by Sonny Kay
Seattle-based painter Katie Metz specializes in documenting the hustle and bustle of the city around her. Employing a unique blend of kinetic impressionism bordering on abstraction, coupled with a peculiar technique whereby she scratches her way through the paint (only to layer on more), her uncanny ability to capture a sense of movement and atmosphere results in work that virtually comes to life before the viewer’s eyes. Her recent show, Concrete and Light (at Friesen Abmeyer Fine Art) presented 14 recent works, and the culmination of an obsessive commitment to refining her process, not to mention eight years of coming to terms with the city she currently calls home.
Born and raised outside Boulder, Colorado, Katie attended St. Mary of the Woods College in Terre Haute, IN before returning to Denver to attend Platt College. There she earned a degree in computer-based graphic design, and began illustrating and designing logos for freelance clients. For the next few years, she focused heavily on classical figure drawing (even spearheading a figure drawing group for four years), still lifes and landscapes, refining her technique until she felt she’d exhausted it. Soon after the new millennium, Katie found herself in Seattle, living a truly urban lifestyle for the first time. She was, as she puts it, “stunned” by the city – it’s scale and impersonality. All of a sudden, I was worrying about keys! Laundry! Driving! It was weird” she says. Overwhelmed by the relentless din, Katie experienced a phase of creative inertia that lasted almost 2 years. Her prior work seemed, simply put, irrelevant. Her motivation at an all time low, she decided to simply absorb the experience and wait for the proverbial dust to settle.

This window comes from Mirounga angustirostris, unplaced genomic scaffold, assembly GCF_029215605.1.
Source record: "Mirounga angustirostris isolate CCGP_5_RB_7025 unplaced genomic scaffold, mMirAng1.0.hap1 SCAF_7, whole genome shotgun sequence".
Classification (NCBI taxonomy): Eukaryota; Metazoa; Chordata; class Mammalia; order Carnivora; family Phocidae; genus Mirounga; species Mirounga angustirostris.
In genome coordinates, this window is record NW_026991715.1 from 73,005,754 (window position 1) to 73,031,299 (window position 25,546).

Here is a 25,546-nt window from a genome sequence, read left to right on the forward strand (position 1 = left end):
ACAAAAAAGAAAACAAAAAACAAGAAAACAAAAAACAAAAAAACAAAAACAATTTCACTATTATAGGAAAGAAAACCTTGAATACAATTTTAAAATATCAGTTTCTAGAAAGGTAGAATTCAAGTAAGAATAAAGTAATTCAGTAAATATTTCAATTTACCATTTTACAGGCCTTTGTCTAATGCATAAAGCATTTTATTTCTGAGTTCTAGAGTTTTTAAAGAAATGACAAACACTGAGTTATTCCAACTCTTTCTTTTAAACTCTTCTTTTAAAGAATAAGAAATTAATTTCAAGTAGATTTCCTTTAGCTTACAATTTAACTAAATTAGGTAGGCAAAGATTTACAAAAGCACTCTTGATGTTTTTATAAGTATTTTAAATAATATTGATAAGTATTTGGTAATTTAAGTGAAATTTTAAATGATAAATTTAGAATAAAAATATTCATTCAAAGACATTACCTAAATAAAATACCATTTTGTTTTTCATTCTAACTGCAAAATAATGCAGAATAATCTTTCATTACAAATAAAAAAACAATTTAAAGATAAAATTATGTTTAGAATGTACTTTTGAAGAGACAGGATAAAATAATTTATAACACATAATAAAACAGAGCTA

And settle it did. Katie soon found herself fascinated by certain elements of urban decay. Armed with a digital camera, she began photographing cracks in sidewalks, an obsession that gradually broke open the creative shell she’d been cocooned in. Printing the photos at work, she’d then spend her evenings collaging them together, using a gel adhesive, overpainting them and developing a technique incorporating a razor blade to scratch away at the existing images. The results were exciting, so much so that the twenty or so pieces she hung in a local coffee shop sold immediately. A second series sold just as quickly. How’s that for inspiration?
Katie’s restlessness, however, ensured that she wasn’t content for long. “I really wanted to not paint landscapes, I wanted to paint feeling”. She continues, “I consider the razor blade a brush. It’s the same as any other tool. When I started scratching, it was movement. Scratching achieves the roundabout connection of everything I feel”.
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